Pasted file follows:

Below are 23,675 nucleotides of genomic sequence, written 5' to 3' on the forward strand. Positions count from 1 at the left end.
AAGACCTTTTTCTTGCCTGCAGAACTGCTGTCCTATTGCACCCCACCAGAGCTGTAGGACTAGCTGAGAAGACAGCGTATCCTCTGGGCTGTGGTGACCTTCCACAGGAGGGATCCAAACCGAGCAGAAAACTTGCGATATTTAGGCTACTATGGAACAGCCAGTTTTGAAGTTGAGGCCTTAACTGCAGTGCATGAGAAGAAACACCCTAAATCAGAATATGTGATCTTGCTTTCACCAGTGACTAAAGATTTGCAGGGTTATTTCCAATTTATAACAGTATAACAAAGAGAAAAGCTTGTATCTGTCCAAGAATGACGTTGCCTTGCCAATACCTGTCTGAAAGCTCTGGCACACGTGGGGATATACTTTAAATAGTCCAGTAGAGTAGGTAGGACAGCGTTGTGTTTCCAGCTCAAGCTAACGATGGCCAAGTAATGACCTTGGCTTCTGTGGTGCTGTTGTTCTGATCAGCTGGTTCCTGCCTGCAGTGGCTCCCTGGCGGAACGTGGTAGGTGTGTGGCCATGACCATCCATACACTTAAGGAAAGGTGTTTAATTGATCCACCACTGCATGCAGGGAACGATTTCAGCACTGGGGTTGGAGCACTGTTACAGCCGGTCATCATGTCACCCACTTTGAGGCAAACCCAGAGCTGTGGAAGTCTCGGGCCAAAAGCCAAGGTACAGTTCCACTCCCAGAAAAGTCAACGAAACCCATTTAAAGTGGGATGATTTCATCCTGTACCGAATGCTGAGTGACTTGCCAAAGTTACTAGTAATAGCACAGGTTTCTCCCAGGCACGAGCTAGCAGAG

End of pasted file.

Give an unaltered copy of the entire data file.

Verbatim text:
Below are 23,675 nucleotides of genomic sequence, written 5' to 3' on the forward strand. Positions count from 1 at the left end.
AAGACCTTTTTCTTGCCTGCAGAACTGCTGTCCTATTGCACCCCACCAGAGCTGTAGGACTAGCTGAGAAGACAGCGTATCCTCTGGGCTGTGGTGACCTTCCACAGGAGGGATCCAAACCGAGCAGAAAACTTGCGATATTTAGGCTACTATGGAACAGCCAGTTTTGAAGTTGAGGCCTTAACTGCAGTGCATGAGAAGAAACACCCTAAATCAGAATATGTGATCTTGCTTTCACCAGTGACTAAAGATTTGCAGGGTTATTTCCAATTTATAACAGTATAACAAAGAGAAAAGCTTGTATCTGTCCAAGAATGACGTTGCCTTGCCAATACCTGTCTGAAAGCTCTGGCACACGTGGGGATATACTTTAAATAGTCCAGTAGAGTAGGTAGGACAGCGTTGTGTTTCCAGCTCAAGCTAACGATGGCCAAGTAATGACCTTGGCTTCTGTGGTGCTGTTGTTCTGATCAGCTGGTTCCTGCCTGCAGTGGCTCCCTGGCGGAACGTGGTAGGTGTGTGGCCATGACCATCCATACACTTAAGGAAAGGTGTTTAATTGATCCACCACTGCATGCAGGGAACGATTTCAGCACTGGGGTTGGAGCACTGTTACAGCCGGTCATCATGTCACCCACTTTGAGGCAAACCCAGAGCTGTGGAAGTCTCGGGCCAAAAGCCAAGGTACAGTTCCACTCCCAGAAAAGTCAACGAAACCCATTTAAAGTGGGATGATTTCATCCTGTACCGAATGCTGAGTGACTTGCCAAAGTTACTAGTAATAGCACAGGTTTCTCCCAGGCACGAGCTAGCAGAG